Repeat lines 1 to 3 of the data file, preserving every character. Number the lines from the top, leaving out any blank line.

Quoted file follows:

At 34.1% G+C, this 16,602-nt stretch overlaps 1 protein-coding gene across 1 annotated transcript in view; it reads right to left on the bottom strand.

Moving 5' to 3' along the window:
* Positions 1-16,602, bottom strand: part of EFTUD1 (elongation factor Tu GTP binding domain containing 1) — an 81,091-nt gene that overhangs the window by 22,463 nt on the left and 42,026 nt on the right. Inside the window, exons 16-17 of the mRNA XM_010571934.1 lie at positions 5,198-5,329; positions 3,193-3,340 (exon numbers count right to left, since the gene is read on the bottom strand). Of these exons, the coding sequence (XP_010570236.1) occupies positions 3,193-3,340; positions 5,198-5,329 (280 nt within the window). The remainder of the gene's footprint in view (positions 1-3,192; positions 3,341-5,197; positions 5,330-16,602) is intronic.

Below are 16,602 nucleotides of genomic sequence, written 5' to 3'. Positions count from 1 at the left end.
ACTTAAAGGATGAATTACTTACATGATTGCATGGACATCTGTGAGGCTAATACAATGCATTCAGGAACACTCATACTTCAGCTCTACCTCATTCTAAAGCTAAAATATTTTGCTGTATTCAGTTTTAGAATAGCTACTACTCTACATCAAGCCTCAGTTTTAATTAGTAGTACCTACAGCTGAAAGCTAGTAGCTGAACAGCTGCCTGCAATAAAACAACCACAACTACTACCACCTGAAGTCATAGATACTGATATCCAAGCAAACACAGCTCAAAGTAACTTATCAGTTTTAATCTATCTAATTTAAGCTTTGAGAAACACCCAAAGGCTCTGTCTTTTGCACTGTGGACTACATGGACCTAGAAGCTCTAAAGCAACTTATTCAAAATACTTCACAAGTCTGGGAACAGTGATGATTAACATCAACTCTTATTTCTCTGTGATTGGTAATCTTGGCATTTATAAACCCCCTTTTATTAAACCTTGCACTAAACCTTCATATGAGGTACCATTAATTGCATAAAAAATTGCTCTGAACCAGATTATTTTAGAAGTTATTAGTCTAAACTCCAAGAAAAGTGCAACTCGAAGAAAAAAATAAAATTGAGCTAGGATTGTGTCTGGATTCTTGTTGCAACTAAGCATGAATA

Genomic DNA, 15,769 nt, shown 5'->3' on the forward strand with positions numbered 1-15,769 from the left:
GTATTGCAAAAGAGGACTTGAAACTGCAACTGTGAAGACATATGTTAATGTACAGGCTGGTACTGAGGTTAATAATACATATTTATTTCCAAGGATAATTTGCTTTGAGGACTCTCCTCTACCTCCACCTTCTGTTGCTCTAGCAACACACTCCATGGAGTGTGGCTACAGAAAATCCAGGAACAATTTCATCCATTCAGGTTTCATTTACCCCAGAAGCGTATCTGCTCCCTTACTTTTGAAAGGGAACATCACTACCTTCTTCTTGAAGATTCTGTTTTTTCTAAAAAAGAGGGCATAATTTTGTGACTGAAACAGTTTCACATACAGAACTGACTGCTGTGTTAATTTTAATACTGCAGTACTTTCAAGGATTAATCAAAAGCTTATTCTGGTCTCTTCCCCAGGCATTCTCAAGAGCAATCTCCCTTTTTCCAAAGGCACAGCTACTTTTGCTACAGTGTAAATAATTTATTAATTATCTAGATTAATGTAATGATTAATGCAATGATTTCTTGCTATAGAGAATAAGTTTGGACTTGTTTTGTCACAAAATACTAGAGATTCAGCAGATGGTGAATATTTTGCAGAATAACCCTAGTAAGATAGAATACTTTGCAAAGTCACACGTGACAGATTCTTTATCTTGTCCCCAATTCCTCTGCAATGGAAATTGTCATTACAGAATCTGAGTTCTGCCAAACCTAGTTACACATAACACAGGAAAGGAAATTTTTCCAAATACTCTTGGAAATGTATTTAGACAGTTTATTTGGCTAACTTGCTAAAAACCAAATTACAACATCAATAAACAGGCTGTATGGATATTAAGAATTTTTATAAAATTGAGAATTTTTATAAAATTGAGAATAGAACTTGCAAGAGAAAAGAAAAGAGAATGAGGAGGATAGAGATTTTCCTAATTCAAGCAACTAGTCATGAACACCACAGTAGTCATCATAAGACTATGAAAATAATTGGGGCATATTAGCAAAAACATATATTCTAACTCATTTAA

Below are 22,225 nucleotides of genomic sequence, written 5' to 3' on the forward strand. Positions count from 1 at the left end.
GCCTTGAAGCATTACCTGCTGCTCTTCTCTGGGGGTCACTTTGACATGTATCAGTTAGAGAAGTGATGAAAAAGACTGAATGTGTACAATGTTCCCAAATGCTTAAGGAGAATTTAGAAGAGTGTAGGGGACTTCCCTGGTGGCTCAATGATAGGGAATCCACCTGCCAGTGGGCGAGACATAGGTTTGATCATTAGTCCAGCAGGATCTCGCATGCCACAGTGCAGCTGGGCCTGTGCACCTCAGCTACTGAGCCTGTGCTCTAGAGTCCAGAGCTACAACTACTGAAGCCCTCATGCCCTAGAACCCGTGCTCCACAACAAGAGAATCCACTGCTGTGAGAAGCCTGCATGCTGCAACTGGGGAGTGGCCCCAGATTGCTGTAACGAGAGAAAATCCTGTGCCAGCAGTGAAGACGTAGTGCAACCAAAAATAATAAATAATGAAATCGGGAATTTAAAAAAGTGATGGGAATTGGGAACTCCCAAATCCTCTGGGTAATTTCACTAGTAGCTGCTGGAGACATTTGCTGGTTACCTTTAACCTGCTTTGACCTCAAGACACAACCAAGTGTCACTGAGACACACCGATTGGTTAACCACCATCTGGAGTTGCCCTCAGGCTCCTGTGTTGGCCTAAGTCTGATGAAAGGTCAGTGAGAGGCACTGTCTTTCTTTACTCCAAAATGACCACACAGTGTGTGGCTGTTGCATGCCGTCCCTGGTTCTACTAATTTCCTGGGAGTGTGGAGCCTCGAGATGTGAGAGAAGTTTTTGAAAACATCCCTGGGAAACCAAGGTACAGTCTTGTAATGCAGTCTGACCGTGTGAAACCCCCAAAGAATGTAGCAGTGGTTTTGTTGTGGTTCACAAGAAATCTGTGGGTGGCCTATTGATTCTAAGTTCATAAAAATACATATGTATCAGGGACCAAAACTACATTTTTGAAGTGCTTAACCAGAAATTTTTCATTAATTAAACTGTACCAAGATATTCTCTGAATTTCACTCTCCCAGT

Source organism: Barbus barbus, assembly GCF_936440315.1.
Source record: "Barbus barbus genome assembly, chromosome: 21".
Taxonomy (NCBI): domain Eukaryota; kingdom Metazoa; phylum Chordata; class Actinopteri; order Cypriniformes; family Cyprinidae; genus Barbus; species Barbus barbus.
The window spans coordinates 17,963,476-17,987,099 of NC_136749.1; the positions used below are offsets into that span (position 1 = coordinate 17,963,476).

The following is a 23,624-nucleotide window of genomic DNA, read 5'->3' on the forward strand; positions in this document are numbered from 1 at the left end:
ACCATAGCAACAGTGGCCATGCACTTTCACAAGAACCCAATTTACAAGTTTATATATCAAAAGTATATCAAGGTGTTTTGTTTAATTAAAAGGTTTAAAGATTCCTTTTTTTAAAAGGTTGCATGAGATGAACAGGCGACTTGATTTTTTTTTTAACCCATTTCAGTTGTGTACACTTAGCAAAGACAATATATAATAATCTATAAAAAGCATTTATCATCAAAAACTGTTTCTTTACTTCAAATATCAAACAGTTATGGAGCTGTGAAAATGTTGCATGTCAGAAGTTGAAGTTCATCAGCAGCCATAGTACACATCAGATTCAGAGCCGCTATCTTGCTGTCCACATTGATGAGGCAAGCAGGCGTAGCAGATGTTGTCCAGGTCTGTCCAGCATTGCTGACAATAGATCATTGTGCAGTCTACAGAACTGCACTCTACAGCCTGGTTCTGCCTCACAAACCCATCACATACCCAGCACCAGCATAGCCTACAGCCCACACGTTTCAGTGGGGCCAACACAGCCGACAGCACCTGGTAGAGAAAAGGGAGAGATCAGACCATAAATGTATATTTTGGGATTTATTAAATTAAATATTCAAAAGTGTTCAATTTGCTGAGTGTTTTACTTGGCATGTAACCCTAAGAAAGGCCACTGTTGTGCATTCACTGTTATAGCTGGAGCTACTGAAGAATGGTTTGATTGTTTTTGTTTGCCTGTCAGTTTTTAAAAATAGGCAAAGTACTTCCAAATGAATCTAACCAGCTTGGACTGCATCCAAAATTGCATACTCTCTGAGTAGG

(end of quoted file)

At 34.1% G+C, this 16,602-nt stretch overlaps 1 protein-coding gene across 1 annotated transcript in view; it reads right to left on the bottom strand.

Moving 5' to 3' along the window:
* Positions 1-16,602, bottom strand: part of EFTUD1 (elongation factor Tu GTP binding domain containing 1) — an 81,091-nt gene that overhangs the window by 22,463 nt on the left and 42,026 nt on the right. Inside the window, exons 16-17 of the mRNA XM_010571934.1 lie at positions 5,198-5,329; positions 3,193-3,340 (exon numbers count right to left, since the gene is read on the bottom strand). Of these exons, the coding sequence (XP_010570236.1) occupies positions 3,193-3,340; positions 5,198-5,329 (280 nt within the window). The remainder of the gene's footprint in view (positions 1-3,192; positions 3,341-5,197; positions 5,330-16,602) is intronic.